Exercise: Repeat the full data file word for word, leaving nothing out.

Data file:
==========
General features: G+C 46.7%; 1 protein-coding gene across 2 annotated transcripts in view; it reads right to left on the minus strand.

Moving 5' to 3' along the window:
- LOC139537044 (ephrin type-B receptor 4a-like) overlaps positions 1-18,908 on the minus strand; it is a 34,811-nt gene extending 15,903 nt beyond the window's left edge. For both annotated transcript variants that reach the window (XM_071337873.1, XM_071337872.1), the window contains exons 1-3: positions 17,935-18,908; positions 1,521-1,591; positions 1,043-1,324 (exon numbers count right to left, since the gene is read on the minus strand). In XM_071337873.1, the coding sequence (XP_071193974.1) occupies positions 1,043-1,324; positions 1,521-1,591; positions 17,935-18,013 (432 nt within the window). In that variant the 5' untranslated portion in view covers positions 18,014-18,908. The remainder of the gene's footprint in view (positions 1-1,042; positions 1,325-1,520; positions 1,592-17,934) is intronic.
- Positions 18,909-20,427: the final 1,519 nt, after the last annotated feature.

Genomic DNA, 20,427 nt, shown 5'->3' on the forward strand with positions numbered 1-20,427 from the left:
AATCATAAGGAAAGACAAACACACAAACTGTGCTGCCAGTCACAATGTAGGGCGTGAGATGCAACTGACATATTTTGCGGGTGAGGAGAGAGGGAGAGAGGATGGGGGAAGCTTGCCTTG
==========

General features: G+C 46.7%; 1 protein-coding gene across 2 annotated transcripts in view; it reads right to left on the minus strand.

Moving 5' to 3' along the window:
- LOC139537044 (ephrin type-B receptor 4a-like) overlaps positions 1-18,908 on the minus strand; it is a 34,811-nt gene extending 15,903 nt beyond the window's left edge. For both annotated transcript variants that reach the window (XM_071337873.1, XM_071337872.1), the window contains exons 1-3: positions 17,935-18,908; positions 1,521-1,591; positions 1,043-1,324 (exon numbers count right to left, since the gene is read on the minus strand). In XM_071337873.1, the coding sequence (XP_071193974.1) occupies positions 1,043-1,324; positions 1,521-1,591; positions 17,935-18,013 (432 nt within the window). In that variant the 5' untranslated portion in view covers positions 18,014-18,908. The remainder of the gene's footprint in view (positions 1-1,042; positions 1,325-1,520; positions 1,592-17,934) is intronic.
- Positions 18,909-20,427: the final 1,519 nt, after the last annotated feature.

Genomic DNA, 20,427 nt, shown 5'->3' on the forward strand with positions numbered 1-20,427 from the left:
AATCATAAGGAAAGACAAACACACAAACTGTGCTGCCAGTCACAATGTAGGGCGTGAGATGCAACTGACATATTTTGCGGGTGAGGAGAGAGGGAGAGAGGATGGGGGAAGCTTGCCTTG